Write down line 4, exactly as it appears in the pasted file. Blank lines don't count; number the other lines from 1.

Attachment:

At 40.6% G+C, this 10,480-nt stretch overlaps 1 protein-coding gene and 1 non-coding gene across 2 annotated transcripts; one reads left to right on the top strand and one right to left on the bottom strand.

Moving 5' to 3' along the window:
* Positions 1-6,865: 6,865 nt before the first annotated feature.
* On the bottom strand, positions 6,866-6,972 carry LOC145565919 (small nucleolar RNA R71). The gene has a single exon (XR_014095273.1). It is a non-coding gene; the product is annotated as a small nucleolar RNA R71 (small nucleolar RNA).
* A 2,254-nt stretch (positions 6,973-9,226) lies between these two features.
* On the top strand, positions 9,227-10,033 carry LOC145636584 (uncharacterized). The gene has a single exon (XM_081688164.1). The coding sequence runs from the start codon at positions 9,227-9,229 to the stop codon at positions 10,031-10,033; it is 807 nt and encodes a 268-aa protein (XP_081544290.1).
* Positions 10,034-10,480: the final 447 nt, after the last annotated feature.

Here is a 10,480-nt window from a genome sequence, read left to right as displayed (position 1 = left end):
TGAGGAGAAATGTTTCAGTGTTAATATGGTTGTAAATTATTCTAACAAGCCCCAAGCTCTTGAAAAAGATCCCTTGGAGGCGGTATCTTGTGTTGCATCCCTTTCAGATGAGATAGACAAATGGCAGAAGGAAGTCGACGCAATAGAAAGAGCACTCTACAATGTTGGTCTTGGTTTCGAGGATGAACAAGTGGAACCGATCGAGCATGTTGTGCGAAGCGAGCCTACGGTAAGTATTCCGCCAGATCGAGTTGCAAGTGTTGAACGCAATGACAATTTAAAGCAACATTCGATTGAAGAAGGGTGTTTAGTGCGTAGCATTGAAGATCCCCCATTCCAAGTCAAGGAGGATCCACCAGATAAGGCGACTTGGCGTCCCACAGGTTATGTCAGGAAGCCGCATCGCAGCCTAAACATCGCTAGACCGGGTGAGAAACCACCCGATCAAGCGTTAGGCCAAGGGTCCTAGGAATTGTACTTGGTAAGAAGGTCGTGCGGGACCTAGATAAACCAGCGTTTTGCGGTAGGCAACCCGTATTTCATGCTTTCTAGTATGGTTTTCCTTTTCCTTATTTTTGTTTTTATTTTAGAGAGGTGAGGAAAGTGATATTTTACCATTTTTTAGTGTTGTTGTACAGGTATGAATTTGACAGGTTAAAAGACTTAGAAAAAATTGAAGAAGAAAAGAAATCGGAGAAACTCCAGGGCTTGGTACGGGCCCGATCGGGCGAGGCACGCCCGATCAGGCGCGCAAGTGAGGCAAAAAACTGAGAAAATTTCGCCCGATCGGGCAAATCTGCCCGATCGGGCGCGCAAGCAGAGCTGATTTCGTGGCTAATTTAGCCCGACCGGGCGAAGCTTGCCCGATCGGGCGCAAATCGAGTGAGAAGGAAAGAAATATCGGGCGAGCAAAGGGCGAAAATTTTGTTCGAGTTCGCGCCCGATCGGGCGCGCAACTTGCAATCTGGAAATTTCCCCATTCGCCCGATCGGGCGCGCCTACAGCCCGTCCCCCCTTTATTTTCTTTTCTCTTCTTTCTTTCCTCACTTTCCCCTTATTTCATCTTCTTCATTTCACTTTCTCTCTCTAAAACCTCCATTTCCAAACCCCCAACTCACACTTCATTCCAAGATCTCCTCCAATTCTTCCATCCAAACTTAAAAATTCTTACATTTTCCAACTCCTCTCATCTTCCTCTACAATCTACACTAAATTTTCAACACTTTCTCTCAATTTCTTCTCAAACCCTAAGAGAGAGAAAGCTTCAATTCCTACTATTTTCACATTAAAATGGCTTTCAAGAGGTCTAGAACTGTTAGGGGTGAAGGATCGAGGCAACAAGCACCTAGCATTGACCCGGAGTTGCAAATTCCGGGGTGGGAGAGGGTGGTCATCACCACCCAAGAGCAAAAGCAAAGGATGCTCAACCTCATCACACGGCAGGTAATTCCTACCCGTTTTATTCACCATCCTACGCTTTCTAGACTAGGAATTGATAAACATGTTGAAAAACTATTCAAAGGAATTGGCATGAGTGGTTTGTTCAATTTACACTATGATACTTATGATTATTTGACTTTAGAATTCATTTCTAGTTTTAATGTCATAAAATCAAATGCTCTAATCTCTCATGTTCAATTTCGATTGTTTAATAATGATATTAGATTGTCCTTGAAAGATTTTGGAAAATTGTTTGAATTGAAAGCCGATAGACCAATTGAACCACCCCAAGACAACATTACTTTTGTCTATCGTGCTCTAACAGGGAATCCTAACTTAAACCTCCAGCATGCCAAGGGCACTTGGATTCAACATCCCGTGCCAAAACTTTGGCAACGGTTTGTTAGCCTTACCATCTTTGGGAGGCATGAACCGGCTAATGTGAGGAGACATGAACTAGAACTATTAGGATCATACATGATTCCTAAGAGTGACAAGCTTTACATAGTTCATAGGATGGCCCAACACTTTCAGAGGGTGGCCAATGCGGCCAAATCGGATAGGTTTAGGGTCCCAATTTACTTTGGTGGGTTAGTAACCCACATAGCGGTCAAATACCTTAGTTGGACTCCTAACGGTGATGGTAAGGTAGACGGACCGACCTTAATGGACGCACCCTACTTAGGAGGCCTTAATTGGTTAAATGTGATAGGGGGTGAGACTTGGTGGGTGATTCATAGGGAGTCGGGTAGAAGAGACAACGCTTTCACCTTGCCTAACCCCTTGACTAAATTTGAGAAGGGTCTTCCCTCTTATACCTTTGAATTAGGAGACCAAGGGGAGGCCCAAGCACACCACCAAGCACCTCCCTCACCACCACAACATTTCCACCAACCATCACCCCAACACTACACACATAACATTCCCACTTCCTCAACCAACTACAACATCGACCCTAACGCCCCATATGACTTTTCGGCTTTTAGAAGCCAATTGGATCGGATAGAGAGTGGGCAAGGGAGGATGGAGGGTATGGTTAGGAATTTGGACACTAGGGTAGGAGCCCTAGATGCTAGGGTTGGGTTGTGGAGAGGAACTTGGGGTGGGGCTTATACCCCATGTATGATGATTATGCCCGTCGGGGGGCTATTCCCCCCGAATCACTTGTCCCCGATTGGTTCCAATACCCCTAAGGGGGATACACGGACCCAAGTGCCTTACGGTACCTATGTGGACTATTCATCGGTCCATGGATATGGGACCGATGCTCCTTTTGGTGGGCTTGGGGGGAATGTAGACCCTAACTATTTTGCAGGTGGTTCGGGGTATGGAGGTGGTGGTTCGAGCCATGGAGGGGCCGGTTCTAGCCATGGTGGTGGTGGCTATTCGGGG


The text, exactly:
* On the bottom strand, positions 6,866-6,972 carry LOC145565919 (small nucleolar RNA R71). The gene has a single exon (XR_014095273.1). It is a non-coding gene; the product is annotated as a small nucleolar RNA R71 (small nucleolar RNA).